Fauzia is one of the frontrunners for the best female model award at this year’s Lux Style Awards. She has done numerous shows for Freiha Altaf, Imran Kureshi, Rezz Aly Shah, and of the countless magazine shoots that she’s done, she is particularly proud of her work with style guru Rizwan Beyg who, for his part, counts her among his favourite models.
Even though it’s been a while now, Fauzia is still in a trance after her visit to Egypt. She had gone to the exotic and mystical land of the Nile and Nefertiti as part of a show taken there by fashion designer Shaiyanne Malik.
“It was a wonderful trip,” she enthuses. “The event was spectacular wherein 19 countries participated. In addition to the opportunity to experience and see the culture of different countries during the 11-day stay there, we also did a lot of shopping. But the biggest high was the cruise we took on the Nile and a visit to the historic city of Alexandria.”
That is the perk and privilege of being one of the most sought-after fashion models — that in addition to the fame and (yes) fortune. You also get to travel abroad on lucrative assignments…absolutely free. Fauzia has been to India, Sri Lanka, Malaysia, Indonesia, Bangkok, Abu Dhabi, Dubai, Singapore, London and of course Egypt. She is perhaps the only model who, during the last few years, has made a dent in the modelling arena in a really big way. She has managed to shatter the stronghold of many of the seasoned (and to put it mildly) passé lot who, according to critics, are way past their prime but are still clinging on.
And so this dazzling diva, with her fresh brio and appeal, is now enjoying the fruits of all the hard work she has put in after she sashayed her way onto the modeling turf five years ago. In addition to commanding the attention and adulation of her fans and winning favour with the industry bigwigs, it is only understandable that Fauzia has also made enemies among her peers…more so because she is very forthright and outspoken in her views, not mincing words when it comes to speaking her mind.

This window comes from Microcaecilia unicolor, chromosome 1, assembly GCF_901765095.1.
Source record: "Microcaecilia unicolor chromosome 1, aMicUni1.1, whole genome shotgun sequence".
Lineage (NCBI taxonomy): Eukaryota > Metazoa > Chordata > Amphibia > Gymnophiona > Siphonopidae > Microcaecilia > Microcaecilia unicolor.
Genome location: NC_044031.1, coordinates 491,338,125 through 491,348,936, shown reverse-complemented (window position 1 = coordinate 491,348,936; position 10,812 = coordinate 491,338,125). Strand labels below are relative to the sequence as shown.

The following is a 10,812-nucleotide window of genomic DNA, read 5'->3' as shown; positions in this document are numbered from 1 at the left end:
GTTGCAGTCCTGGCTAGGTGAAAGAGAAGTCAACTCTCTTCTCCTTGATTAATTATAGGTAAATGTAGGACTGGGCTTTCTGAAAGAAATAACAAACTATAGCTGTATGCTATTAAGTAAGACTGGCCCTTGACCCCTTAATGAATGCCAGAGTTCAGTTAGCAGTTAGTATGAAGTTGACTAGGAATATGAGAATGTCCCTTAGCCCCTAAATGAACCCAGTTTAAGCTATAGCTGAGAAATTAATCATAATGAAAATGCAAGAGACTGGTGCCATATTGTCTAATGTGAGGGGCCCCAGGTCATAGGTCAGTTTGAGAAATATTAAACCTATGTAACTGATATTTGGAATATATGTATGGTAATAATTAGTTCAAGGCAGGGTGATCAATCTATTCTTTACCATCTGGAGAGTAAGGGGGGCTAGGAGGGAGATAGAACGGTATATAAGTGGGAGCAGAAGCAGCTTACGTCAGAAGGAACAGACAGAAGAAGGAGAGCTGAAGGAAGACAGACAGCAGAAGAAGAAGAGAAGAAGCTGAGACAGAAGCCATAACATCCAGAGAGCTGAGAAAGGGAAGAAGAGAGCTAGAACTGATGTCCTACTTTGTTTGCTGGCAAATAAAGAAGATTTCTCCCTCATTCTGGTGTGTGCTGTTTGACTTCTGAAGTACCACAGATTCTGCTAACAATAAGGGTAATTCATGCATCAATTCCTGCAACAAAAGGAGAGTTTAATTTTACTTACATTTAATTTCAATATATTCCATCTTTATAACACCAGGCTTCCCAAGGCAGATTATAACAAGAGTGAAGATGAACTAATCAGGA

When asked about the recipe for her success, she animatedly recites a couplet: “Dil mein pyar hai, aankhon mein nasha hai, baton mein maza hai, chaal mein ada hai, andaz hi juda hai, dosti mein wafa hai, arre isse liye toh har koi hum pe fida hai.”
Fauzia is cocksure of her worth and says it out loud and clear, with no trace of apology or fake modesty, “I think professional jealousy is good as it compels you to work harder. It is personal jealousy that is wrong.” However, she points out that senior models like Vinnie and Iraj are very encouraging towards new girls. It is the new models who are more prone to jealousy and leg-pulling.
Fauzia was already married when she entered the world of modelling and had both her sons, Mekaal and Ayan, after entering the profession. As a photographer, I have fond memories of her coming to shoots when Mekal was just a few months old with a nanny taking care of him as she posed for the camera, and also of the last few shoots that she did while she was expecting her second baby — only to bounce back with renewed vigour and a slimmer, trim figure.
She has managed to maintain a healthy balance between personal responsibilities and professional obligations. In fact, she considers marriage to be, in a way, a blessing for her “as being a married woman, I never got caught up in the false aura and pretense of fame and beauty.” After a pause, she further reasons, “Otherwise, due to this complex, I would never have been able to settle down into marriage and motherhood.” She cites the support and encouragement of her husband as one of the key factors behind her success.